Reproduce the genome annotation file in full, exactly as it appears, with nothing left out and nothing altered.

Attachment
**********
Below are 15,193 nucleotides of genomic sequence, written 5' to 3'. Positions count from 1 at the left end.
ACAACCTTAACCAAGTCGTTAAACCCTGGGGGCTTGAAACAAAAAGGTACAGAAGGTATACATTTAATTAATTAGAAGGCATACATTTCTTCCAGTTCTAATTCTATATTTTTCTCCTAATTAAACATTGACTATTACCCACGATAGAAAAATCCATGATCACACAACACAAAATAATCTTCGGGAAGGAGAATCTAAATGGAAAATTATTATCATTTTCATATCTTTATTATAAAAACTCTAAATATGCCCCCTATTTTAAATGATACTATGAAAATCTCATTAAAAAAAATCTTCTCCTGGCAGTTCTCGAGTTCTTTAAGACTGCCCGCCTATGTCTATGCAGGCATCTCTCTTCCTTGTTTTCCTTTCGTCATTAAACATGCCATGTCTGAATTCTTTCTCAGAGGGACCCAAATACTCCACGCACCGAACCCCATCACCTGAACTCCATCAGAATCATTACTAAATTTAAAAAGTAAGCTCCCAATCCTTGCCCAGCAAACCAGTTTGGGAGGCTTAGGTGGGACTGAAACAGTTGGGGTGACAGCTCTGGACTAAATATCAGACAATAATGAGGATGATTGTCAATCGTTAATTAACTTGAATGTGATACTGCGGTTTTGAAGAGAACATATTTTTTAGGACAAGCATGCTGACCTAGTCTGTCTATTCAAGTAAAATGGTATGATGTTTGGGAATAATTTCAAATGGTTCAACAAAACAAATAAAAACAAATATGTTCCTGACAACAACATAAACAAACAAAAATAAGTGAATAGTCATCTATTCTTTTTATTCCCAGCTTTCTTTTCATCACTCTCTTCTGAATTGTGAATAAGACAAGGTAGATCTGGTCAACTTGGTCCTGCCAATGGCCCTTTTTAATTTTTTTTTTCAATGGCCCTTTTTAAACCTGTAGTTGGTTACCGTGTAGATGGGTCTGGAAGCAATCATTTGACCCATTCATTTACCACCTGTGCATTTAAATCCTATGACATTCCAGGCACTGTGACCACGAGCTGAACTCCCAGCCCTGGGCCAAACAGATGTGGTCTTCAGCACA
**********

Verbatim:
Below are 15,193 nucleotides of genomic sequence, written 5' to 3'. Positions count from 1 at the left end.
ACAACCTTAACCAAGTCGTTAAACCCTGGGGGCTTGAAACAAAAAGGTACAGAAGGTATACATTTAATTAATTAGAAGGCATACATTTCTTCCAGTTCTAATTCTATATTTTTCTCCTAATTAAACATTGACTATTACCCACGATAGAAAAATCCATGATCACACAACACAAAATAATCTTCGGGAAGGAGAATCTAAATGGAAAATTATTATCATTTTCATATCTTTATTATAAAAACTCTAAATATGCCCCCTATTTTAAATGATACTATGAAAATCTCATTAAAAAAAATCTTCTCCTGGCAGTTCTCGAGTTCTTTAAGACTGCCCGCCTATGTCTATGCAGGCATCTCTCTTCCTTGTTTTCCTTTCGTCATTAAACATGCCATGTCTGAATTCTTTCTCAGAGGGACCCAAATACTCCACGCACCGAACCCCATCACCTGAACTCCATCAGAATCATTACTAAATTTAAAAAGTAAGCTCCCAATCCTTGCCCAGCAAACCAGTTTGGGAGGCTTAGGTGGGACTGAAACAGTTGGGGTGACAGCTCTGGACTAAATATCAGACAATAATGAGGATGATTGTCAATCGTTAATTAACTTGAATGTGATACTGCGGTTTTGAAGAGAACATATTTTTTAGGACAAGCATGCTGACCTAGTCTGTCTATTCAAGTAAAATGGTATGATGTTTGGGAATAATTTCAAATGGTTCAACAAAACAAATAAAAACAAATATGTTCCTGACAACAACATAAACAAACAAAAATAAGTGAATAGTCATCTATTCTTTTTATTCCCAGCTTTCTTTTCATCACTCTCTTCTGAATTGTGAATAAGACAAGGTAGATCTGGTCAACTTGGTCCTGCCAATGGCCCTTTTTAATTTTTTTTTTCAATGGCCCTTTTTAAACCTGTAGTTGGTTACCGTGTAGATGGGTCTGGAAGCAATCATTTGACCCATTCATTTACCACCTGTGCATTTAAATCCTATGACATTCCAGGCACTGTGACCACGAGCTGAACTCCCAGCCCTGGGCCAAACAGATGTGGTCTTCAGCACA